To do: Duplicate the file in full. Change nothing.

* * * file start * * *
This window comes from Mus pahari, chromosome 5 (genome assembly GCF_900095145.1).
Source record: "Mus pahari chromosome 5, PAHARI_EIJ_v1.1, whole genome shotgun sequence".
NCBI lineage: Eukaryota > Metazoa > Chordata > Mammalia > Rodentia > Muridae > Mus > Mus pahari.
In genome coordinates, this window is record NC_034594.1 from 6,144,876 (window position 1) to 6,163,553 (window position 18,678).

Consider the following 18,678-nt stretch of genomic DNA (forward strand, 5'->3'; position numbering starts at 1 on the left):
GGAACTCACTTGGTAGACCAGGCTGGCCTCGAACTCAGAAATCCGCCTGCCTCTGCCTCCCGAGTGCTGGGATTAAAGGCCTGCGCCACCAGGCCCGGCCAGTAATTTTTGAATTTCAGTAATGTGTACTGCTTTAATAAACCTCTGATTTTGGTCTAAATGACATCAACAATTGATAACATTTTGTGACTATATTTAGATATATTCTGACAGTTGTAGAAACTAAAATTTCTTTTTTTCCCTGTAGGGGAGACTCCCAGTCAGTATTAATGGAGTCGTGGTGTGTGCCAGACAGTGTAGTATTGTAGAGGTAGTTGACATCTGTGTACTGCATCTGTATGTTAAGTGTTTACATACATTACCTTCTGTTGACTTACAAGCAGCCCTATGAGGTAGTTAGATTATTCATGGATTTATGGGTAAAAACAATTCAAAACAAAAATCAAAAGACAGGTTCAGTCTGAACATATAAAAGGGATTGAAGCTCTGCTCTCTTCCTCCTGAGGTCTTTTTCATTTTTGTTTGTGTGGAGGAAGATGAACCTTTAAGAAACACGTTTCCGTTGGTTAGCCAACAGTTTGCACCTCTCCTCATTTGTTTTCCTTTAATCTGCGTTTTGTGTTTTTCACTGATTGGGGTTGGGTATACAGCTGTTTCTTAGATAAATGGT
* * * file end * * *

This window comes from Mus pahari, chromosome 5 (genome assembly GCF_900095145.1).
Source record: "Mus pahari chromosome 5, PAHARI_EIJ_v1.1, whole genome shotgun sequence".
NCBI lineage: Eukaryota > Metazoa > Chordata > Mammalia > Rodentia > Muridae > Mus > Mus pahari.
In genome coordinates, this window is record NC_034594.1 from 6,144,876 (window position 1) to 6,163,553 (window position 18,678).

Consider the following 18,678-nt stretch of genomic DNA (forward strand, 5'->3'; position numbering starts at 1 on the left):
GGAACTCACTTGGTAGACCAGGCTGGCCTCGAACTCAGAAATCCGCCTGCCTCTGCCTCCCGAGTGCTGGGATTAAAGGCCTGCGCCACCAGGCCCGGCCAGTAATTTTTGAATTTCAGTAATGTGTACTGCTTTAATAAACCTCTGATTTTGGTCTAAATGACATCAACAATTGATAACATTTTGTGACTATATTTAGATATATTCTGACAGTTGTAGAAACTAAAATTTCTTTTTTTCCCTGTAGGGGAGACTCCCAGTCAGTATTAATGGAGTCGTGGTGTGTGCCAGACAGTGTAGTATTGTAGAGGTAGTTGACATCTGTGTACTGCATCTGTATGTTAAGTGTTTACATACATTACCTTCTGTTGACTTACAAGCAGCCCTATGAGGTAGTTAGATTATTCATGGATTTATGGGTAAAAACAATTCAAAACAAAAATCAAAAGACAGGTTCAGTCTGAACATATAAAAGGGATTGAAGCTCTGCTCTCTTCCTCCTGAGGTCTTTTTCATTTTTGTTTGTGTGGAGGAAGATGAACCTTTAAGAAACACGTTTCCGTTGGTTAGCCAACAGTTTGCACCTCTCCTCATTTGTTTTCCTTTAATCTGCGTTTTGTGTTTTTCACTGATTGGGGTTGGGTATACAGCTGTTTCTTAGATAAATGGT